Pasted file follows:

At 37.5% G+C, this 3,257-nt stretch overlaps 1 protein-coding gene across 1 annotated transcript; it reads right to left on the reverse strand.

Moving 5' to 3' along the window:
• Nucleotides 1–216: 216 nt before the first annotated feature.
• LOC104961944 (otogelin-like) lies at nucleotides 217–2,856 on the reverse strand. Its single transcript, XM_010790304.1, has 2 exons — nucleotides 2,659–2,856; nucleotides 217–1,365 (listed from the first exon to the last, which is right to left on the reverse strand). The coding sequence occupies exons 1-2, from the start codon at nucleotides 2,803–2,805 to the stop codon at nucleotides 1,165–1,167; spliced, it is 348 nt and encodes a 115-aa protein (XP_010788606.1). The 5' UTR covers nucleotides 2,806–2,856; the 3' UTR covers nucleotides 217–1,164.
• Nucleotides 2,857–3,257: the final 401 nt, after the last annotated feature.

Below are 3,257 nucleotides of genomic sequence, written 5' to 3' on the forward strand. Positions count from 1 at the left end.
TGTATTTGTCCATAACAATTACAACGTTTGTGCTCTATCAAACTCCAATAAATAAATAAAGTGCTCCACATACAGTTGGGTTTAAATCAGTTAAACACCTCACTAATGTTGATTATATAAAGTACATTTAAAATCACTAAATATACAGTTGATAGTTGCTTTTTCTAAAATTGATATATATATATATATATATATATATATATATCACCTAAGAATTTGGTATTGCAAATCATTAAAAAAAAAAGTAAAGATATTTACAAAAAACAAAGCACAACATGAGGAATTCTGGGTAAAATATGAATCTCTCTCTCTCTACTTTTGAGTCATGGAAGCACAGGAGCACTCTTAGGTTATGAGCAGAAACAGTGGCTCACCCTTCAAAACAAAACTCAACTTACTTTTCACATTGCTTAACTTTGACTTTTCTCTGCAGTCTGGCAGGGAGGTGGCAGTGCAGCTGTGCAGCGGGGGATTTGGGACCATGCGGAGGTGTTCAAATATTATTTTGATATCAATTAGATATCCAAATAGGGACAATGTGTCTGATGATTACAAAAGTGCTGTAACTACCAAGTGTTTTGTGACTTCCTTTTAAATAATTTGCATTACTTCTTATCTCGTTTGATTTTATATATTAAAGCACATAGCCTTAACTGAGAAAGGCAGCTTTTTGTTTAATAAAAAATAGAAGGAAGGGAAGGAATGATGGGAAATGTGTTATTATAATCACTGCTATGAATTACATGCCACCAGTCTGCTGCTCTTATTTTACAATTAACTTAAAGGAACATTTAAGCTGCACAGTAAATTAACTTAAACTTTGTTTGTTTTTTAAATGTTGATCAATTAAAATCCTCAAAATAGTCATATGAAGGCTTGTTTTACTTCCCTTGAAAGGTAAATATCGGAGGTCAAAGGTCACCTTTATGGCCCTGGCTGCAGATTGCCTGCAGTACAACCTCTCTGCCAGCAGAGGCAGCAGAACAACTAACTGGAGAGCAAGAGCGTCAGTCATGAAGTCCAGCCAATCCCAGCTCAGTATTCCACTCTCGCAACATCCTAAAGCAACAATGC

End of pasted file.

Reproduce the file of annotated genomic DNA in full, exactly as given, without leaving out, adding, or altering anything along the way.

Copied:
At 37.5% G+C, this 3,257-nt stretch overlaps 1 protein-coding gene across 1 annotated transcript; it reads right to left on the reverse strand.

Moving 5' to 3' along the window:
• Nucleotides 1–216: 216 nt before the first annotated feature.
• LOC104961944 (otogelin-like) lies at nucleotides 217–2,856 on the reverse strand. Its single transcript, XM_010790304.1, has 2 exons — nucleotides 2,659–2,856; nucleotides 217–1,365 (listed from the first exon to the last, which is right to left on the reverse strand). The coding sequence occupies exons 1-2, from the start codon at nucleotides 2,803–2,805 to the stop codon at nucleotides 1,165–1,167; spliced, it is 348 nt and encodes a 115-aa protein (XP_010788606.1). The 5' UTR covers nucleotides 2,806–2,856; the 3' UTR covers nucleotides 217–1,164.
• Nucleotides 2,857–3,257: the final 401 nt, after the last annotated feature.

Below are 3,257 nucleotides of genomic sequence, written 5' to 3' on the forward strand. Positions count from 1 at the left end.
TGTATTTGTCCATAACAATTACAACGTTTGTGCTCTATCAAACTCCAATAAATAAATAAAGTGCTCCACATACAGTTGGGTTTAAATCAGTTAAACACCTCACTAATGTTGATTATATAAAGTACATTTAAAATCACTAAATATACAGTTGATAGTTGCTTTTTCTAAAATTGATATATATATATATATATATATATATATATATCACCTAAGAATTTGGTATTGCAAATCATTAAAAAAAAAAGTAAAGATATTTACAAAAAACAAAGCACAACATGAGGAATTCTGGGTAAAATATGAATCTCTCTCTCTCTACTTTTGAGTCATGGAAGCACAGGAGCACTCTTAGGTTATGAGCAGAAACAGTGGCTCACCCTTCAAAACAAAACTCAACTTACTTTTCACATTGCTTAACTTTGACTTTTCTCTGCAGTCTGGCAGGGAGGTGGCAGTGCAGCTGTGCAGCGGGGGATTTGGGACCATGCGGAGGTGTTCAAATATTATTTTGATATCAATTAGATATCCAAATAGGGACAATGTGTCTGATGATTACAAAAGTGCTGTAACTACCAAGTGTTTTGTGACTTCCTTTTAAATAATTTGCATTACTTCTTATCTCGTTTGATTTTATATATTAAAGCACATAGCCTTAACTGAGAAAGGCAGCTTTTTGTTTAATAAAAAATAGAAGGAAGGGAAGGAATGATGGGAAATGTGTTATTATAATCACTGCTATGAATTACATGCCACCAGTCTGCTGCTCTTATTTTACAATTAACTTAAAGGAACATTTAAGCTGCACAGTAAATTAACTTAAACTTTGTTTGTTTTTTAAATGTTGATCAATTAAAATCCTCAAAATAGTCATATGAAGGCTTGTTTTACTTCCCTTGAAAGGTAAATATCGGAGGTCAAAGGTCACCTTTATGGCCCTGGCTGCAGATTGCCTGCAGTACAACCTCTCTGCCAGCAGAGGCAGCAGAACAACTAACTGGAGAGCAAGAGCGTCAGTCATGAAGTCCAGCCAATCCCAGCTCAGTATTCCACTCTCGCAACATCCTAAAGCAACAATGC